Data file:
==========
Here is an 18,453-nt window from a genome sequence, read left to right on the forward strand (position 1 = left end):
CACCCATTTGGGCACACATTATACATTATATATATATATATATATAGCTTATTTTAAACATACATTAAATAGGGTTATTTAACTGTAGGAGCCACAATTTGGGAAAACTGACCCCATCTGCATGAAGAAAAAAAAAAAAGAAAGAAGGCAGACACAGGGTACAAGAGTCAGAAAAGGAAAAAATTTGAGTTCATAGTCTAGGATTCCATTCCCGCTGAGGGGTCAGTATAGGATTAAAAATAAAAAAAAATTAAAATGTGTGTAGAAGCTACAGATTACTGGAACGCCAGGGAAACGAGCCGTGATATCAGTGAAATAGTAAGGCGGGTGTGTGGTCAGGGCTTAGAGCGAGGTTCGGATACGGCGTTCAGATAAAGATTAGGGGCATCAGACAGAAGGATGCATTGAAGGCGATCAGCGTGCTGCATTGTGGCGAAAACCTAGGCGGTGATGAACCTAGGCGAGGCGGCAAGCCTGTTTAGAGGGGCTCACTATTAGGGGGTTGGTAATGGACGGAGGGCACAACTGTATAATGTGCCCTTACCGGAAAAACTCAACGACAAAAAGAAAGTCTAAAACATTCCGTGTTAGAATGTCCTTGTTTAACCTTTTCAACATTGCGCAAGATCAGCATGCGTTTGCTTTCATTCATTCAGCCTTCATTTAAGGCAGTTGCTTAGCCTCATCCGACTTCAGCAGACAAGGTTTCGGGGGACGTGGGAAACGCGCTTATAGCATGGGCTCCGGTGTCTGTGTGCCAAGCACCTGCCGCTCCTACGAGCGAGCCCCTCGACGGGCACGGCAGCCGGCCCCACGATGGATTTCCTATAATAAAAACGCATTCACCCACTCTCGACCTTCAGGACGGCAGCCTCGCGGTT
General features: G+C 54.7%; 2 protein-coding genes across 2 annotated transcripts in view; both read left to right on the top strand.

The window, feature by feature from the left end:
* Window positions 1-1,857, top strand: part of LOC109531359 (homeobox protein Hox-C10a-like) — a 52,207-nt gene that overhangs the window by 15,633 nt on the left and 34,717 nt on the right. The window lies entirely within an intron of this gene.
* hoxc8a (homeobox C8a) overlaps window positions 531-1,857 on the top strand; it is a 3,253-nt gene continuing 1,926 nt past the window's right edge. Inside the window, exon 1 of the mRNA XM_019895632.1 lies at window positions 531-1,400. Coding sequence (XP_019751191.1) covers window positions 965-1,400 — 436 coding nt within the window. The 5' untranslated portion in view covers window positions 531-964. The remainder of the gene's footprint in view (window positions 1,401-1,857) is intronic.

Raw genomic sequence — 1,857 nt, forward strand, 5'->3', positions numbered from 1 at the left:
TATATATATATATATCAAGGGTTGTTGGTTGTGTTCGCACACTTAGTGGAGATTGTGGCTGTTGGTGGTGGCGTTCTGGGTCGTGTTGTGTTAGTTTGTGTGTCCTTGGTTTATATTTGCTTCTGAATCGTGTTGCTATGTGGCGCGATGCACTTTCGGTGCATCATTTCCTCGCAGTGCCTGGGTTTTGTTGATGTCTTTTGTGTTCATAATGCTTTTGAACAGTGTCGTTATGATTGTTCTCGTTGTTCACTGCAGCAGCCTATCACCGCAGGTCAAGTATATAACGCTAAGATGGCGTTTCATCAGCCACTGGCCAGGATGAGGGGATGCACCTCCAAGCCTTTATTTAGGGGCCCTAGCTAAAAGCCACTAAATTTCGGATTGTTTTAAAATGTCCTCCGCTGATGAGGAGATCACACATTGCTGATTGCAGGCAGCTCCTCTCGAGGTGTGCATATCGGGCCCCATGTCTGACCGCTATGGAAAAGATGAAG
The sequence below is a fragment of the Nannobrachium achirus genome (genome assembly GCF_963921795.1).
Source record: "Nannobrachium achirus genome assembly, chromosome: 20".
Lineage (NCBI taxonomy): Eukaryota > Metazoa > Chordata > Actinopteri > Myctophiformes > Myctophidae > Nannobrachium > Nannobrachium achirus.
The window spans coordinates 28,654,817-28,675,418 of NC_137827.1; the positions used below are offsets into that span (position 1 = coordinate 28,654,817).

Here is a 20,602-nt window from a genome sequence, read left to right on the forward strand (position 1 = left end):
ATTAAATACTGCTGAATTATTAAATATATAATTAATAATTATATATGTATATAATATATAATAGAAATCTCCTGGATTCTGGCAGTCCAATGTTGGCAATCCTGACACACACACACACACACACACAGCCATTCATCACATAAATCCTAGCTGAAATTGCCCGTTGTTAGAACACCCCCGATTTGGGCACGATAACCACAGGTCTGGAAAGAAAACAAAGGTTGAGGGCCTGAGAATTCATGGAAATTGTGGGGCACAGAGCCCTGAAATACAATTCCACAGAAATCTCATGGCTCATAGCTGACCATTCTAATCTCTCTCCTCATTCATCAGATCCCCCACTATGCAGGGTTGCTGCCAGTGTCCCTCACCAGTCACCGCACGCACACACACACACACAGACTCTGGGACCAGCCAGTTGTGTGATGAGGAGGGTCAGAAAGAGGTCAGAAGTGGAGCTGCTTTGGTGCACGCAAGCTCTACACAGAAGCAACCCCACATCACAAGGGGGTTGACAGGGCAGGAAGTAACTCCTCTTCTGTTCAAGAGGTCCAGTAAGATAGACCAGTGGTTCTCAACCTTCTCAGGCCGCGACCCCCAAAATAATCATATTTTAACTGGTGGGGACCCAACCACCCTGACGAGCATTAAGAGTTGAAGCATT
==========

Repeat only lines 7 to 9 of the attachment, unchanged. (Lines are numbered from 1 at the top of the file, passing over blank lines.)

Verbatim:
Raw genomic sequence — 1,857 nt, forward strand, 5'->3', positions numbered from 1 at the left:
TATATATATATATATCAAGGGTTGTTGGTTGTGTTCGCACACTTAGTGGAGATTGTGGCTGTTGGTGGTGGCGTTCTGGGTCGTGTTGTGTTAGTTTGTGTGTCCTTGGTTTATATTTGCTTCTGAATCGTGTTGCTATGTGGCGCGATGCACTTTCGGTGCATCATTTCCTCGCAGTGCCTGGGTTTTGTTGATGTCTTTTGTGTTCATAATGCTTTTGAACAGTGTCGTTATGATTGTTCTCGTTGTTCACTGCAGCAGCCTATCACCGCAGGTCAAGTATATAACGCTAAGATGGCGTTTCATCAGCCACTGGCCAGGATGAGGGGATGCACCTCCAAGCCTTTATTTAGGGGCCCTAGCTAAAAGCCACTAAATTTCGGATTGTTTTAAAATGTCCTCCGCTGATGAGGAGATCACACATTGCTGATTGCAGGCAGCTCCTCTCGAGGTGTGCATATCGGGCCCCATGTCTGACCGCTATGGAAAAGATGAAG
The sequence below is a fragment of the Nannobrachium achirus genome (genome assembly GCF_963921795.1).